Last week, I wrote a blog post that basically said Democrats can’t rely on education as the single issue to lead their party out of the wilderness. This week, I’m thinking maybe I’m wrong.
Bills being introduced by Republican legislators, the headlines that accompany them and the misguided quotes by their sponsors are like gifts to their opposition. First, Governor McCrory’s budget cuts thousands of teacher assistants from classrooms, then Rep. Skip Stam introduced a bill to establish a school voucher program and today’s News & Observer headline reads, “Bill would eliminate class-size limits.” That’s enough change and uncertainty to scare the bejeezus out of families with children in public schools.
Beginning in the mid-1990s, Democrats introduced a series of programs to improve public schools, in part, by placing greater emphasis on earlier grades by reducing class size and teacher-to-student ratios. The programs had widespread support. I imagine they still do.
I’m not a big fan of the hyperbolic “war on” memes that seem to permeate campaigns these days, but Republicans in the legislature are setting themselves up for a “War on Public Schools” that might strike a chord with public school families. Parents notice when classroom teachers struggle for resources like they are now. I know; I’m one of those parents.
Republicans are handing Democrats the wedge issues they need to return to power. They are crowding kindergarten and first-grade classrooms. They are reducing supervision in the classroom. They are paying for private schools at the expense of public ones.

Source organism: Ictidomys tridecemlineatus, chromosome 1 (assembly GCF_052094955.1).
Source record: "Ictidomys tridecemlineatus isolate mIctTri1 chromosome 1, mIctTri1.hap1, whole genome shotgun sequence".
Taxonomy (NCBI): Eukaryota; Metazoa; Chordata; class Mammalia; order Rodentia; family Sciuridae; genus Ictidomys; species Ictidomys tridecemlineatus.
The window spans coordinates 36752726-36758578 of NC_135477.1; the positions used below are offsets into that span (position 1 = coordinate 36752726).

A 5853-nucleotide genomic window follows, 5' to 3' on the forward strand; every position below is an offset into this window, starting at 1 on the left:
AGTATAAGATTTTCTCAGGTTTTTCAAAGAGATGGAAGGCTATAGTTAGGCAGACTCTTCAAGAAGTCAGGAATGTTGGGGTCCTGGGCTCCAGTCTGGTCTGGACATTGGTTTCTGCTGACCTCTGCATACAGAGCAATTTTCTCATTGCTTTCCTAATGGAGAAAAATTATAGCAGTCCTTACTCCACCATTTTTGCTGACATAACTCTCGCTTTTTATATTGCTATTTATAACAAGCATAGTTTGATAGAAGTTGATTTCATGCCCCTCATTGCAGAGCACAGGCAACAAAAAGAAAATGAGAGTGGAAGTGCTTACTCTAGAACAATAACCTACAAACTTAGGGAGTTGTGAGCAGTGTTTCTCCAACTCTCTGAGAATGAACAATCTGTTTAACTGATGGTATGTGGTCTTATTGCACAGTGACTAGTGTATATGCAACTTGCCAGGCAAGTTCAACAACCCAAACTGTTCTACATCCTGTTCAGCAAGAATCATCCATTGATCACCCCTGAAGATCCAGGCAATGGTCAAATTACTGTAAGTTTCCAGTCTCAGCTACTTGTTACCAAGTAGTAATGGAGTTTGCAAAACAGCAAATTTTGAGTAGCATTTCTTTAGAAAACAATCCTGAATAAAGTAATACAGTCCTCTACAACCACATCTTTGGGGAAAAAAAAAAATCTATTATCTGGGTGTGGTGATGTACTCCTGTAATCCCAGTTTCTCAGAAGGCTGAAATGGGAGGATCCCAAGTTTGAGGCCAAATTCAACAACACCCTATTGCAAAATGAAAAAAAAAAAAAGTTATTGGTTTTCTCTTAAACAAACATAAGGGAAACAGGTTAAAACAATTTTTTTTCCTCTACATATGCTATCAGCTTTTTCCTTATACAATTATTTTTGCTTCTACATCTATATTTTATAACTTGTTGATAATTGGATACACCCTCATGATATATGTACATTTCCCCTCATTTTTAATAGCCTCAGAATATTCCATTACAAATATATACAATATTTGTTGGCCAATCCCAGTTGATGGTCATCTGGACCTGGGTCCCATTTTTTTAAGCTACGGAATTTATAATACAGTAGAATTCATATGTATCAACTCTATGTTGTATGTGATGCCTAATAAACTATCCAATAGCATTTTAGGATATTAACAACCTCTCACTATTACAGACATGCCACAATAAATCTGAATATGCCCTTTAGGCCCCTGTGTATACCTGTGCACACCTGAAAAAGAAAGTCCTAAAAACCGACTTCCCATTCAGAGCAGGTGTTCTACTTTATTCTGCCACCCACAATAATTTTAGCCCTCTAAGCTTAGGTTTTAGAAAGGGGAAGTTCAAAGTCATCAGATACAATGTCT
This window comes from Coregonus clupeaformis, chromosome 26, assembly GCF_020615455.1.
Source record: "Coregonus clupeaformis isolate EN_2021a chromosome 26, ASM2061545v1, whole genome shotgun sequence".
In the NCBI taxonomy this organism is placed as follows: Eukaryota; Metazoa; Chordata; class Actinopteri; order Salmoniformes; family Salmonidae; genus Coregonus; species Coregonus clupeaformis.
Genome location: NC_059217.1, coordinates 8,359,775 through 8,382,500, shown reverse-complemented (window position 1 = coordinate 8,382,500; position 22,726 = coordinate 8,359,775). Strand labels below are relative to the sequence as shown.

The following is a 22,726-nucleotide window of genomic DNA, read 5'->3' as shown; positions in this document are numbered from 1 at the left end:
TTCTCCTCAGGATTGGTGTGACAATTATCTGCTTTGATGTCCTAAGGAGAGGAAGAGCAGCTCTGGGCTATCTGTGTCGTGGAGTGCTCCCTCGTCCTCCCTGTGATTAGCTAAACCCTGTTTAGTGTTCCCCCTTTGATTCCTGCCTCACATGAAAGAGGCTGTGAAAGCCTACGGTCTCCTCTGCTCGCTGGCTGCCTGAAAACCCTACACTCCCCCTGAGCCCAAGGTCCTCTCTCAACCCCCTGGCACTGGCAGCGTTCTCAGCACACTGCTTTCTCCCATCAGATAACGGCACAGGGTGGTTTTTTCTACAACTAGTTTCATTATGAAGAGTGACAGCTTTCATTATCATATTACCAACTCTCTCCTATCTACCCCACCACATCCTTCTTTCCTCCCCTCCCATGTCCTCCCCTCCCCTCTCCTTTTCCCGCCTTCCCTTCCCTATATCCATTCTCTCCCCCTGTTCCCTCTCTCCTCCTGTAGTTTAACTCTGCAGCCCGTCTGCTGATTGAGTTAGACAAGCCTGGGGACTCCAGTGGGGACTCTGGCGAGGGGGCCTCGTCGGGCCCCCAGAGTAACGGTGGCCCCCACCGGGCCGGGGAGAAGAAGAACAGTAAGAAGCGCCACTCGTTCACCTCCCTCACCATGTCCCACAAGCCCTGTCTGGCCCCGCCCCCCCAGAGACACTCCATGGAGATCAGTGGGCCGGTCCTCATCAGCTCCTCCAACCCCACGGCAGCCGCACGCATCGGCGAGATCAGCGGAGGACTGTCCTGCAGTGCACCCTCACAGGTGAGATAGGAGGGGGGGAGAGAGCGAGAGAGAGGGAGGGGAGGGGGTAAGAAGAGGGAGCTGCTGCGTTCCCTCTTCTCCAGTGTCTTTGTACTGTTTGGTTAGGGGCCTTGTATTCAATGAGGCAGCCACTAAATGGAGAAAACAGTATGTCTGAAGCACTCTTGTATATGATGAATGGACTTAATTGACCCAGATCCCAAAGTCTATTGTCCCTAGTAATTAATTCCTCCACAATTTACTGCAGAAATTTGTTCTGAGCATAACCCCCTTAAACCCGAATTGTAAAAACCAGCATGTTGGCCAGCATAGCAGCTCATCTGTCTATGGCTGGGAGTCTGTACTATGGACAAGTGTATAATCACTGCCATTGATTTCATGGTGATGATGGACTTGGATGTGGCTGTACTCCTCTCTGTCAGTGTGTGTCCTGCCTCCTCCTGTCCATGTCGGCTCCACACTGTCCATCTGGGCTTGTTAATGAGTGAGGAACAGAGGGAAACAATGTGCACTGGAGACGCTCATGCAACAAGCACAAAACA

With these issues, Democrats can make their case in a single sentence with a broad, simple theme: “We are here to protect public education.” In contrast, Republicans offer the perfect foil: “They are crowding classrooms, firing teacher assistants and subsidizing private schools.” Hence, “The War of Public Schools.” The contrast is clear and simple and tailor-made for a political campaign.
If there was a widespread outcry about the state of our public schools, Republicans would be on firmer ground. But there’s not. They are trying to create an issue where there is not one. Parents who spend too much time fund raising to offset budget cuts in classrooms aren’t going to be happy.
Thomas Mills is the founder and publisher of PoliticsNC.com. Before beginning PoliticsNC, Thomas spent twenty years as a political and public affairs consultant. Learn more >